Liverpool lost their match against Manchester United last week. They were the worse team, agreed, but they should not have lost the match. They lost it through a dubious penalty awarded to the home team (the referee having been the only spectator bamboozled by an obvious Berbatov dive), and the fact that Liverpool had only had ten men for most of the game. The referee who awarded the dubious penalty and reduced Liverpool to ten men, causing their captain to be suspended for the next three games, was the man who refereed the World Cup Final, Howard Webb.
Nothing new there: Rule 20.5 in the referees’ handbook decrees that bigger teams must get more penalties than smaller teams, especially on their home grounds. (Liverpool have “won” more penalties that any other Premiership team: Everton have been awarded one penalty against Liverpool in the last 73 years. Wolves haven’t had a single one this season.) Liverpool drew 2-all at home to Everton yesterday - one of their goals was a penalty.
We know that Captain Webb is way down the list of a pretty dire bunch, but right now, let’s not get into whether he was justified – except that his body language at the time indicated what politicians call a “U-turn”. Let’s not even get into whether a referee who, simply because he was a native of a neutral country, once refereed a World Cup Final - handing out a record 14 yellow cards in the process - should suddenly become all-seeing if not saintly. Surely a medal from the Queen would suffice?
No, this is about a Liverpool player called Ryan Babel, who saw a Photoshop mock-up of aforementioned Webb wearing a Manchester United shirt, thought it funny, and tweeted it. He has been subjected to the full venom of blazerdom and will be summoned to Lancaster Gate, placed in stocks in Hyde Park and pelted with fruit by buffoons called Platter or Blatini. The club has yet to decide his punishment – they are waiting for the Blazers to tell them what it is.
This just in: Babel was fined £10,000 today. Blazers do not do humour.

Wednesday, January 12, 2011

Too many cooks...

The two-year blog sabbatical has passed: as, we hope, has the English winter – and so, I guess, have the loyal readers. I was tempted to post today on England’s decisive cricket victory, but everyone else is posting it, so I’ll just note a coincidence: my last post before the hiatus was about cricket and Alistair Cooke. So is this: in the final game of the recent Test Cricket series, the man of the match - and of the whole series - was Alistair Cook.

No turgid history of the last two years’ events, I promise – they were a great couple of years, but recounting them would resemble a Windows update: shut down when finished if not before. Briefly then, did some writing – articles, Memoir of my first 25 years, and Foreword to a new edition of Tobias Smollett’s (1766) Travels in France and Italy. Moved house to downtown Nice, (more about Nice later)had a stroke but recovered – thanks to TLC by the DG. We don’t have a panoramic sea view any more, but one more conducive to writing – a library. And started another book, this time Florence and Tuscany: A Literary Guide for Travellers – hence the photo of the Arno.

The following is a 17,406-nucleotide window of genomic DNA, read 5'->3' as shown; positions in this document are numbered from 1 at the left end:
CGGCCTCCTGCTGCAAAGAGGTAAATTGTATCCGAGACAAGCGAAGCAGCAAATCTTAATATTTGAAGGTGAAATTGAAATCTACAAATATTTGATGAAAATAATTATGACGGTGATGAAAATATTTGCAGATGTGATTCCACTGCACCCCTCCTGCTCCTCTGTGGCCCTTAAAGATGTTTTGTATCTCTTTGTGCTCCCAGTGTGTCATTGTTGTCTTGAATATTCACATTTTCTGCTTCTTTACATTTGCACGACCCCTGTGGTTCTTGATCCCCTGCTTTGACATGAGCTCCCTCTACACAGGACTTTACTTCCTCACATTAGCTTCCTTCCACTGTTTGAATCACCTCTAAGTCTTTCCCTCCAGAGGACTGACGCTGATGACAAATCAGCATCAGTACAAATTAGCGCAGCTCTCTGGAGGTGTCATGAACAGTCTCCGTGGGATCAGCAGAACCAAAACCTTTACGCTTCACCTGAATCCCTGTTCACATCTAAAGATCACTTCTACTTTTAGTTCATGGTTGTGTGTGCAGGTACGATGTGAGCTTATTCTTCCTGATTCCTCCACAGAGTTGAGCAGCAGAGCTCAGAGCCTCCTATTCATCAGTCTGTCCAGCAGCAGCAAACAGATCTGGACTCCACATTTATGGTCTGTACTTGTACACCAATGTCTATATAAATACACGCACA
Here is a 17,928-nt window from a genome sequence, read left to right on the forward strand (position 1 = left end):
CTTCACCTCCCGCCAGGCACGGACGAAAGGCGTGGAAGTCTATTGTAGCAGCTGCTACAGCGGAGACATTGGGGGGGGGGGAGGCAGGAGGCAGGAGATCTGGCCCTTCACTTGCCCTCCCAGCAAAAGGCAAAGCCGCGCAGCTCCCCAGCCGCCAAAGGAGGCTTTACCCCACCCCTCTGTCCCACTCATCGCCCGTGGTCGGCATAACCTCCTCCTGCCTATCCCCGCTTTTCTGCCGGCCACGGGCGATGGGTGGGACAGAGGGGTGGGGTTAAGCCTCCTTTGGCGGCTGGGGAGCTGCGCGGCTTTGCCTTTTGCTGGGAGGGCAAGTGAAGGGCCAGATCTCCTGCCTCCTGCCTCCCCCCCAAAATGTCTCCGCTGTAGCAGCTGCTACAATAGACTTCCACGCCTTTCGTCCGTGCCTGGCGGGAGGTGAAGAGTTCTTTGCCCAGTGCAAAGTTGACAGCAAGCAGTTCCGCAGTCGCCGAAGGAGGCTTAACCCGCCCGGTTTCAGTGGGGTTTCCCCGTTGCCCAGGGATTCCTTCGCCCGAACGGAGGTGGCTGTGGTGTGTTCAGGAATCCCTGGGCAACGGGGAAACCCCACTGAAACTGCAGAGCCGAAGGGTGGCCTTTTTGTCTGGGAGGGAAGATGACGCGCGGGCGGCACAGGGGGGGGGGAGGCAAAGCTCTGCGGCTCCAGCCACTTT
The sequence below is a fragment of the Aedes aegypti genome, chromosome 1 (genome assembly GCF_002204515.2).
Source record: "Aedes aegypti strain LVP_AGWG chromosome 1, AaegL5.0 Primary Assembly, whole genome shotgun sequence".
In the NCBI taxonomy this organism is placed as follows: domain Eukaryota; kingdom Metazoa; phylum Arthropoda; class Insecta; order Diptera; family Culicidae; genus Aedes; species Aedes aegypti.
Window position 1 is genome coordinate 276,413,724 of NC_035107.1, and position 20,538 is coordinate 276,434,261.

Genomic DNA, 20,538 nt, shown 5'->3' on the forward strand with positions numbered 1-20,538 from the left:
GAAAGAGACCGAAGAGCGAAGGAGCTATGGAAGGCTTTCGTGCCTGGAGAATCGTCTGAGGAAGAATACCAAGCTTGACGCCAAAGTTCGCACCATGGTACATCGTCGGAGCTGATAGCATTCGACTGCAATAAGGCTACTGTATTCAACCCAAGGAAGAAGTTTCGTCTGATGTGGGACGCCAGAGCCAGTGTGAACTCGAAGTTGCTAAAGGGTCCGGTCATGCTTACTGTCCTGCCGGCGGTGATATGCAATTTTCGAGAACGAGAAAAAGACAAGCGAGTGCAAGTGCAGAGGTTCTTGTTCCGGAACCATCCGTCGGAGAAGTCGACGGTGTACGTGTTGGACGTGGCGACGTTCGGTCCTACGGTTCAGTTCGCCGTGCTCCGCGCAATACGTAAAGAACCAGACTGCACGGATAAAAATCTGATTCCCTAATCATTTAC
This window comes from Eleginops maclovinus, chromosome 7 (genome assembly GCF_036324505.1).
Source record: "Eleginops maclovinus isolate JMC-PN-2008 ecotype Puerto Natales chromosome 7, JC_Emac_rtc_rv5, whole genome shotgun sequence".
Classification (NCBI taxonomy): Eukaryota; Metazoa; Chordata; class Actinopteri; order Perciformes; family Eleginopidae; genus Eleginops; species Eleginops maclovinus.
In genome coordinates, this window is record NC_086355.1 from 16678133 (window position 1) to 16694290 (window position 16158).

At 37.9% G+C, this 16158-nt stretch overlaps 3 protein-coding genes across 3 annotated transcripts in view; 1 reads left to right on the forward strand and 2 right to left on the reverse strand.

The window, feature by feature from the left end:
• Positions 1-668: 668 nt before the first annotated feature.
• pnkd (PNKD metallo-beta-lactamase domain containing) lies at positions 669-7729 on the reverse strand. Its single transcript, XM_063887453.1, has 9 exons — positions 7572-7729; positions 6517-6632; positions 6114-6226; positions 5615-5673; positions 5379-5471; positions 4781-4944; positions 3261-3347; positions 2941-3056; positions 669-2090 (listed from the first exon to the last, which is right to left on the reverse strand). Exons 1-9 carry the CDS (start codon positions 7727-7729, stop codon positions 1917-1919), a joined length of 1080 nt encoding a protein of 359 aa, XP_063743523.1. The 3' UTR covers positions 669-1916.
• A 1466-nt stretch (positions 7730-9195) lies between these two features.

About to start the most creatively challenging activity of them all: the Tax Return, which has to be submitted by end January.

Wednesday, January 05, 2011

It's not Cricket

Bleary-eyed again this morning, but happy - my two bottles of Meursault are safe. The Sydney Telegraph front page of a couple of weeks ago carried a full page headline across a picture of Peter Siddle, the Aussie fast bowler, which read, in huge caps: “OUR POM DISPOSAL EXPERT”.

I love it when they do that – it seems to bring out the normally dormant jolly-old English fighting spirit. What does Henry V say? “In peace there’s nothing so becomes a man as modest stillness and humility – but when the blast of war blows in our ears, then imitate the action of the tiger…” Another Oz journo gem was the “controversial no-ball” that kept Cook in the game. Why “controversial” when 50 million people around the world saw Beer bowl a no-ball – replayed many times over? The same 50 million, plus 40,000 at the SCG, saw that ball hit the ground on its way to Hughes which he tried to claim as a catch. Alistair looked at him disdainfully but didn't move. When it was replayed on the big screen, 10,000 cheered - the Barmy Army. 30,000 were in silent contrition.
Siddle’s contribution: 1 wicket for 98 runs; runs scored: O
Cook's contribution; runs scored: 189.
Hope we finish it off tonight – I can’t stay awake much longer.
Once more unto the breach, once more...

Monday, January 03, 2011

Nice is nice

This is where we used to live - Villefranche-sur-Mer, but we don't live there any more. We decided we would like to try some city living.
Forgive the baggy eyes, but play starts in Sydney each morning at 11.30 am in the England v. Oz “Ashes” series, which is 11.30pm at night here – and I have wagered two bottles of Meursault on the result. (By an amazing coincidence, cricket and Alistair Cooke were the topics subjects of the previous post, two years ago – and England’s leading batsman in the present series is called Alistair Cook - strange?)
We now live five miles eastwards
along the coast, which is nice.
Every good wish for 2011.